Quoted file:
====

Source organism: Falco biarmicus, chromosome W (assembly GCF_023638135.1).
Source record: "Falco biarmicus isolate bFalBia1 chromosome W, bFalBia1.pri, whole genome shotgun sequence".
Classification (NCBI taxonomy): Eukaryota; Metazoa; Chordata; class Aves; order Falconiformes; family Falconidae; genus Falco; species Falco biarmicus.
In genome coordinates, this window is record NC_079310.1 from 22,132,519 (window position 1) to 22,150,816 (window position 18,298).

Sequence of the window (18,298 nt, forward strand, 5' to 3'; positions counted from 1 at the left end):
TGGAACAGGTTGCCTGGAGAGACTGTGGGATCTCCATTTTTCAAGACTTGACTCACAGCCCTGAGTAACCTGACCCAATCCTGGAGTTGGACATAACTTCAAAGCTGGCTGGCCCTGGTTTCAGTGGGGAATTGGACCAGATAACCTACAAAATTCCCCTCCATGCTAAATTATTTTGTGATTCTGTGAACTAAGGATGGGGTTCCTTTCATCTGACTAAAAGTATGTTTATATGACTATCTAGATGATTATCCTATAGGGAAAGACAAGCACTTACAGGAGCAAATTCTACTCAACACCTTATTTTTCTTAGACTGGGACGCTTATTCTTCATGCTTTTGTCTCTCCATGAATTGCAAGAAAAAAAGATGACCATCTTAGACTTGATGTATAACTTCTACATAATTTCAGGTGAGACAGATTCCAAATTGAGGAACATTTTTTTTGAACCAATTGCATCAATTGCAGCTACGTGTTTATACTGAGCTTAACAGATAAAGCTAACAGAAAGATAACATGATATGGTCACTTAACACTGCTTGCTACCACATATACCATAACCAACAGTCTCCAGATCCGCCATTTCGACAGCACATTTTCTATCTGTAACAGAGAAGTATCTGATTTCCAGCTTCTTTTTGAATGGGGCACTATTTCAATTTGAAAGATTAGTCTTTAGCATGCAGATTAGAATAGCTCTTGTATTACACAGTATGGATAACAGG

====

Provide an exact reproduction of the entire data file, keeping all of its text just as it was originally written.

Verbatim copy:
Source organism: Falco biarmicus, chromosome W (assembly GCF_023638135.1).
Source record: "Falco biarmicus isolate bFalBia1 chromosome W, bFalBia1.pri, whole genome shotgun sequence".
Classification (NCBI taxonomy): Eukaryota; Metazoa; Chordata; class Aves; order Falconiformes; family Falconidae; genus Falco; species Falco biarmicus.
In genome coordinates, this window is record NC_079310.1 from 22,132,519 (window position 1) to 22,150,816 (window position 18,298).

Sequence of the window (18,298 nt, forward strand, 5' to 3'; positions counted from 1 at the left end):
TGGAACAGGTTGCCTGGAGAGACTGTGGGATCTCCATTTTTCAAGACTTGACTCACAGCCCTGAGTAACCTGACCCAATCCTGGAGTTGGACATAACTTCAAAGCTGGCTGGCCCTGGTTTCAGTGGGGAATTGGACCAGATAACCTACAAAATTCCCCTCCATGCTAAATTATTTTGTGATTCTGTGAACTAAGGATGGGGTTCCTTTCATCTGACTAAAAGTATGTTTATATGACTATCTAGATGATTATCCTATAGGGAAAGACAAGCACTTACAGGAGCAAATTCTACTCAACACCTTATTTTTCTTAGACTGGGACGCTTATTCTTCATGCTTTTGTCTCTCCATGAATTGCAAGAAAAAAAGATGACCATCTTAGACTTGATGTATAACTTCTACATAATTTCAGGTGAGACAGATTCCAAATTGAGGAACATTTTTTTTGAACCAATTGCATCAATTGCAGCTACGTGTTTATACTGAGCTTAACAGATAAAGCTAACAGAAAGATAACATGATATGGTCACTTAACACTGCTTGCTACCACATATACCATAACCAACAGTCTCCAGATCCGCCATTTCGACAGCACATTTTCTATCTGTAACAGAGAAGTATCTGATTTCCAGCTTCTTTTTGAATGGGGCACTATTTCAATTTGAAAGATTAGTCTTTAGCATGCAGATTAGAATAGCTCTTGTATTACACAGTATGGATAACAGG